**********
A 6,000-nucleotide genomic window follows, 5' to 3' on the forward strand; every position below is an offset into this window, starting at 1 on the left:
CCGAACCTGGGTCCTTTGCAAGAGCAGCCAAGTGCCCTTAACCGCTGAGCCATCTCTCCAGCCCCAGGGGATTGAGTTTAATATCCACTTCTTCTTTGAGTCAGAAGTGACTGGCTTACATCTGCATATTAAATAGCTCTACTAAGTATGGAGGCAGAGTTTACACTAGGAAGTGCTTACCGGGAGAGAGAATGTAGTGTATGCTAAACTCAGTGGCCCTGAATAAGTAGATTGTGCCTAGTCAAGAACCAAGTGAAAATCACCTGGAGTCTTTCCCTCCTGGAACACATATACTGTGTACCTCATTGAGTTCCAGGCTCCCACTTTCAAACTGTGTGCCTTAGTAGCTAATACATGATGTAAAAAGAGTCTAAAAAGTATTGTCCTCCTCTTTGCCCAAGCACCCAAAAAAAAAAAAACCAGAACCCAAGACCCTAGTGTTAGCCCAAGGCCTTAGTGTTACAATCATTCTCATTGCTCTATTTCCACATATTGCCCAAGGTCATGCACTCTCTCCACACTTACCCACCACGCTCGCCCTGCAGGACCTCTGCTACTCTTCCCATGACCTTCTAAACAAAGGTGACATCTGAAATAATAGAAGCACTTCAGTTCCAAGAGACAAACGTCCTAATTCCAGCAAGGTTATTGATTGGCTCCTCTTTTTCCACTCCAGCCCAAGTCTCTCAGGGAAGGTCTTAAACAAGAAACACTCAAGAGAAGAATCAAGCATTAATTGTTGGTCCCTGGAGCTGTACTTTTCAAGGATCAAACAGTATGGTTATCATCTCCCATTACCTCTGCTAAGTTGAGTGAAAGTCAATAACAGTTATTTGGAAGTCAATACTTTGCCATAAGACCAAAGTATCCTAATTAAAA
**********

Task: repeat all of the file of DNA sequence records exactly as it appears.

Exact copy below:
A 6,000-nucleotide genomic window follows, 5' to 3' on the forward strand; every position below is an offset into this window, starting at 1 on the left:
CCGAACCTGGGTCCTTTGCAAGAGCAGCCAAGTGCCCTTAACCGCTGAGCCATCTCTCCAGCCCCAGGGGATTGAGTTTAATATCCACTTCTTCTTTGAGTCAGAAGTGACTGGCTTACATCTGCATATTAAATAGCTCTACTAAGTATGGAGGCAGAGTTTACACTAGGAAGTGCTTACCGGGAGAGAGAATGTAGTGTATGCTAAACTCAGTGGCCCTGAATAAGTAGATTGTGCCTAGTCAAGAACCAAGTGAAAATCACCTGGAGTCTTTCCCTCCTGGAACACATATACTGTGTACCTCATTGAGTTCCAGGCTCCCACTTTCAAACTGTGTGCCTTAGTAGCTAATACATGATGTAAAAAGAGTCTAAAAAGTATTGTCCTCCTCTTTGCCCAAGCACCCAAAAAAAAAAAAACCAGAACCCAAGACCCTAGTGTTAGCCCAAGGCCTTAGTGTTACAATCATTCTCATTGCTCTATTTCCACATATTGCCCAAGGTCATGCACTCTCTCCACACTTACCCACCACGCTCGCCCTGCAGGACCTCTGCTACTCTTCCCATGACCTTCTAAACAAAGGTGACATCTGAAATAATAGAAGCACTTCAGTTCCAAGAGACAAACGTCCTAATTCCAGCAAGGTTATTGATTGGCTCCTCTTTTTCCACTCCAGCCCAAGTCTCTCAGGGAAGGTCTTAAACAAGAAACACTCAAGAGAAGAATCAAGCATTAATTGTTGGTCCCTGGAGCTGTACTTTTCAAGGATCAAACAGTATGGTTATCATCTCCCATTACCTCTGCTAAGTTGAGTGAAAGTCAATAACAGTTATTTGGAAGTCAATACTTTGCCATAAGACCAAAGTATCCTAATTAAAA